18. We are in respectful agreement with the view taken by the division bench in the aforesaid decision.

19. Legality and validity of the provisions of Ordinance 329.N.19(f) has also been challenged on the ground that the same is unreasonable and arbitrary. First part of the said Ordinance prescribes the eligibility criteria for admission to the Second Ayurvedacharya examination. It provides that no candidate who has not passed the first Ayurvedacharya examination shall he allowed admission to the second Ayurvedacharya Class. This is directly in conflict with the provisions of the Regulation which provides for giving three chances to a student who has failed in one or more subjects of first professional examination. The very purpose of giving three chances to the student would stand frustrated if admission to the second professional class is made conditional by prescribing the eligibility criteria that a candidate should have passed the first Ayurvedacharya Examination. The purpose of giving three chances to a candidate is to see that the student remains in the main stream of the study and there is no wastage of the national wealth. By prescribing the eligibility criteria of passing the First Ayurvedacharya examination or the first professional course, the very purpose of giving three chances is frustrated. There is no rationale behind this provision. It is not the case of the University that there is any practical difficulty in allowing admission to the students who failed in first professional examination, to second professional examination when they might be preparing for availing of the chances provided to them for appearing at the supplementary examination. No reasonable ground is advanced to make departure from the Regulations framed by the Central Council. Therefore, even if the Regulations are considered to be directory and not mandatory, then also, there must be some reasonable ground for making departure from the provisions of the Regulations. No such ground is advanced. Therefore, the aforesaid part of the Ordinance 329.N. 19(0 is liable to be struck down as being unreasonable and arbitrary.

20. It was contended by the learned counsel appearing on behalf of the respondents that the Ordinance in question is aimed at raising the standard of education and it does not lower down the standards. It is not understood how by restricting the entry to. second professional course, the standards of education would be raised. It may be noted that the University Ordinance does not provide that three chances which have been made available as per the Regulations would not be available to the students. Had such a provision been made, it would have been again in direct conflict with the Regulations made by the Central Council. Once the Central Council has given this facility to the students for passing the first professional examination in three chances, by no stretch of reasoning, it can be said that the standards of education would be raised by restricting the admission of the students on condition of the candidate having passed the First Professional examination. This would merely lengthen the period of study. Instead of 4 1/2 years degree course in all, it maybe extended to 5 years or 5 1/2 years or 6 years depending upon the capacity and perseverance of the candidate concerned to pass the First Professional examination in three chances made available to him.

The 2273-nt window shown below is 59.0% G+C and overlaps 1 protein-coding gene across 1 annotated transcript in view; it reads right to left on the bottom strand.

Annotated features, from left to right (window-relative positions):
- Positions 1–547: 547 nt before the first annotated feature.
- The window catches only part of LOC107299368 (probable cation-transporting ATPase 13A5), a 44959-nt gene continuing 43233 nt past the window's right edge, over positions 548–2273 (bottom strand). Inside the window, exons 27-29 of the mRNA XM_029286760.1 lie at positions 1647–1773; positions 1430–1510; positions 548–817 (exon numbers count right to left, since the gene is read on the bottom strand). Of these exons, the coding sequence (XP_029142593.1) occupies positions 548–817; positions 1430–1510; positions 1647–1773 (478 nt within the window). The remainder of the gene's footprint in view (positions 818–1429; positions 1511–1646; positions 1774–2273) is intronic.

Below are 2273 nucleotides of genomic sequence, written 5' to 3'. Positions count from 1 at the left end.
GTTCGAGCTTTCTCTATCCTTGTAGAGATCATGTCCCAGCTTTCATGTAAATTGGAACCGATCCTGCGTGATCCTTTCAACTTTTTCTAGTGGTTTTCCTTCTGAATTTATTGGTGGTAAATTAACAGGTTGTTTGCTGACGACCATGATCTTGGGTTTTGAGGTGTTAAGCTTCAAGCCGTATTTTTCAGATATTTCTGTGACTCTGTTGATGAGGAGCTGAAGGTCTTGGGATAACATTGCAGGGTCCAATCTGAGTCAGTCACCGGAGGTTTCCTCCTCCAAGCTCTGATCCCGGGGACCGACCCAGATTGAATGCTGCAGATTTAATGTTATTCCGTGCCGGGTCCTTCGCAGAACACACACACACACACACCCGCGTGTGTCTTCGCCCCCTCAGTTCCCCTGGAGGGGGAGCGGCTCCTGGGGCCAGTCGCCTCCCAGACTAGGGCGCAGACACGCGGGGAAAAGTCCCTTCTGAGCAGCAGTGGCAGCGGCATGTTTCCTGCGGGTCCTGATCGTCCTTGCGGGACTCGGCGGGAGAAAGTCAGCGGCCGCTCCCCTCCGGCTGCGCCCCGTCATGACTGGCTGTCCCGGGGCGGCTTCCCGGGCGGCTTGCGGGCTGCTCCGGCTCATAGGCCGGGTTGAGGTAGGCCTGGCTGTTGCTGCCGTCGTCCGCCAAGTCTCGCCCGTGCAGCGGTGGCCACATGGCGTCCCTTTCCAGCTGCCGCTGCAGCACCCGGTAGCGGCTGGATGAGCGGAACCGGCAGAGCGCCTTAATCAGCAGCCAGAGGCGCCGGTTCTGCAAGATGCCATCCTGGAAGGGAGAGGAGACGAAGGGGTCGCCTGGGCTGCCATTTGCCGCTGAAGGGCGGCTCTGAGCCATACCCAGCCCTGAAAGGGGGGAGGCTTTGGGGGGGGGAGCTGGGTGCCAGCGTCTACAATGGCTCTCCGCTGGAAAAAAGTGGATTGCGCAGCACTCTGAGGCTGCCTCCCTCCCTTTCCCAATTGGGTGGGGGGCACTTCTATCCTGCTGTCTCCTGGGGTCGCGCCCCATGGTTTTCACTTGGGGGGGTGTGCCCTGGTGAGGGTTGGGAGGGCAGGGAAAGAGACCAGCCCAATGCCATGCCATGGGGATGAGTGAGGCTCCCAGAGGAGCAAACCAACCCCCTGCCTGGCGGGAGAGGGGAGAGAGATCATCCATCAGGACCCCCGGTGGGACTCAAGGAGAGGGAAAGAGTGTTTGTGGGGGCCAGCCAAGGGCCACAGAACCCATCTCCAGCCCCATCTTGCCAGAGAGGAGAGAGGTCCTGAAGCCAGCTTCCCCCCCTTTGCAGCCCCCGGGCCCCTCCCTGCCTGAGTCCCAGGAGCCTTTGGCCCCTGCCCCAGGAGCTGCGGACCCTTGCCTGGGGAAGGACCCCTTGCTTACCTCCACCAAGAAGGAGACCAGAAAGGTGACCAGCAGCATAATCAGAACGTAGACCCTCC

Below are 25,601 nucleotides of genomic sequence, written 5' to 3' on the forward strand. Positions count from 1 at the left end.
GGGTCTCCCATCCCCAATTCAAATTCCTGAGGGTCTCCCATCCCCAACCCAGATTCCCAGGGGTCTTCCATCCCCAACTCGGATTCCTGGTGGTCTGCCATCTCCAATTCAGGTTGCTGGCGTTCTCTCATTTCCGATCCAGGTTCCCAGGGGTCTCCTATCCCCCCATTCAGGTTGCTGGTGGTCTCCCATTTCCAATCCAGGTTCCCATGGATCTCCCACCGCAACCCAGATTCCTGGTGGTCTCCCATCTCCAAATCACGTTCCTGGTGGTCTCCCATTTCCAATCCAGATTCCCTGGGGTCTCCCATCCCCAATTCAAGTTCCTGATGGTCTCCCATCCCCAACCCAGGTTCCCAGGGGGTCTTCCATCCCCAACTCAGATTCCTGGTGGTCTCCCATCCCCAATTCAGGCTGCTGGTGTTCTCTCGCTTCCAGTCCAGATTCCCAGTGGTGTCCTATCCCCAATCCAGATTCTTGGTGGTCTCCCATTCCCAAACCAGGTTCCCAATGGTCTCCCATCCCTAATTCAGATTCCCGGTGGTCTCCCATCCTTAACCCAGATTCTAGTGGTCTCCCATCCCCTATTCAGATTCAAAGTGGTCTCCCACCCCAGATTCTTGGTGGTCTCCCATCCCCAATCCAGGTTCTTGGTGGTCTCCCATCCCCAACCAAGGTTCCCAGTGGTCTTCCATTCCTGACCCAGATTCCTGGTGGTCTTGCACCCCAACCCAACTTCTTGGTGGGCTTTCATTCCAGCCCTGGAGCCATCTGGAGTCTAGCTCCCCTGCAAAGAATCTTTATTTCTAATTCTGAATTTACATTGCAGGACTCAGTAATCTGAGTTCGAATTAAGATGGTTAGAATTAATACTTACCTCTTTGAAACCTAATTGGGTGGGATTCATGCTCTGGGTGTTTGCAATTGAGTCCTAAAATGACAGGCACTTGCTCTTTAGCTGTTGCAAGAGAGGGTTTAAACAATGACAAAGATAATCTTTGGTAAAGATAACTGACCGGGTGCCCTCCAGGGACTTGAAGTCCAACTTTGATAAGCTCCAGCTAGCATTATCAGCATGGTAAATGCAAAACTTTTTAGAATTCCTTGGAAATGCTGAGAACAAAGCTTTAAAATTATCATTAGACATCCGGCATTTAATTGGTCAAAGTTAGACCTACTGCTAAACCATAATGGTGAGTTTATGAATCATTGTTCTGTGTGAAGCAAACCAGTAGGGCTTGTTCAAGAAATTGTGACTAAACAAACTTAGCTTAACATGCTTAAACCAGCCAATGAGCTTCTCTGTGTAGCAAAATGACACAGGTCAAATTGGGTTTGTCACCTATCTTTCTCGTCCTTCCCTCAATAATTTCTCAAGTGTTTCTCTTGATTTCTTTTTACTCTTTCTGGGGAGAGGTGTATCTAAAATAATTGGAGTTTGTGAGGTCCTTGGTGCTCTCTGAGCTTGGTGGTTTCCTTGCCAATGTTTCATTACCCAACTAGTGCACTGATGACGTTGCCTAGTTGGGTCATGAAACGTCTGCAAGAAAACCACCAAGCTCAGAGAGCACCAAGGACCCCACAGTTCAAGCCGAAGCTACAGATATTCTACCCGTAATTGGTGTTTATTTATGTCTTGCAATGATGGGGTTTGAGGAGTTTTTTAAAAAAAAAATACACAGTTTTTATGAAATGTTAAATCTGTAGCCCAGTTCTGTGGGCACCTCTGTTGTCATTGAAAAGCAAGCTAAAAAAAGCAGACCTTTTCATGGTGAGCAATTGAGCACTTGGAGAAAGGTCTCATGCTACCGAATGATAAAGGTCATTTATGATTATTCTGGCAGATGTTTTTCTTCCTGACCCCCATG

21. Here, reference may be made to un-amended provision of the Ordinance which, was contained in Cl. (b) of Ordinance 329.N.11 and which has been reproduced hereinabove, in which there was no condition of passing the First Professional examination for being admitted to Second Ayurvedacharya Course. All that was required was that a student must have appeared at the First Ayurvedacharya Examination and he must have attended regular course of study in an affiliated college for one academic year. Thus, history of the legislation also suggests that there was no need to prescribe the condition of passing the First Ayurvedacharya Examination for being eligible to be admitted to Second Ayurvedacharya course. As far as the standard of education is concerned, it may be noted that no student is permitted to appear in Third professional examination unless he clears all the subjects of the first professional examination. This is so provided in Regulation 8.1. A student is provided maximum three chances to clear all the papers of the First Professional examination. As provided in Regulation 8. 1(v), a candidate who fails to pass the first professional examination in three opportunities, shall not be allowed to continue his studies further. Therefore, there is no question of lowering down the standards of education when a candidate who has failed in one or more subjects of the First Professional Examination, is admitted to the 2nd Year professional course.

22. Learned counsel for the respondents has relied upon the following decisions:-

J. R. Chitralekha v. State of Mysore, AIR 1964 SC 1823;

2. State of Madhya Pradesh and Another Vs. Kumari Nivedita Jain and Others,

3. Javid Rasool Bhat and Others Vs. State of Jammu and Kashmir and Others,

4. Dr. Ambesh Kumar Vs. Principal, L.L.R.M. Medical College, Meerut and Others,

5. Ajay Kumar Singh and Others Vs. State of Bihar and Others,

23. However, in our opinion, none of the aforesaid decisions is of any help in interpreting the provisions of the Regulations and . the Ordinance in question,

24. For the aforesaid reasons, the writ petition is required to be allowed partly.

25. In the result, the writ petition is allowed in part. The following provision contained in Ordinance 329. N. 19(f) of the University of Rajasthan is declared to be void and inoperative as being in conflict with and repugnant to Regulation 8.1 of the Regulations:

"No candidate who has not passed the First Ayurvedacharya Examination shall be allowed admission to the Second Ayurveda-charya class."

26. The respondents are directed to allow the petitioners to pursue their studies for the Second Professional Course and are further directed to permit the petitioners to appear in the Second Professional Examination to be held in or about the month of Dec. 1995 provided they fulfil other conditions of the Ordinance.

27. The writ petition stands allowed to the aforesaid extent, with no order as to costs.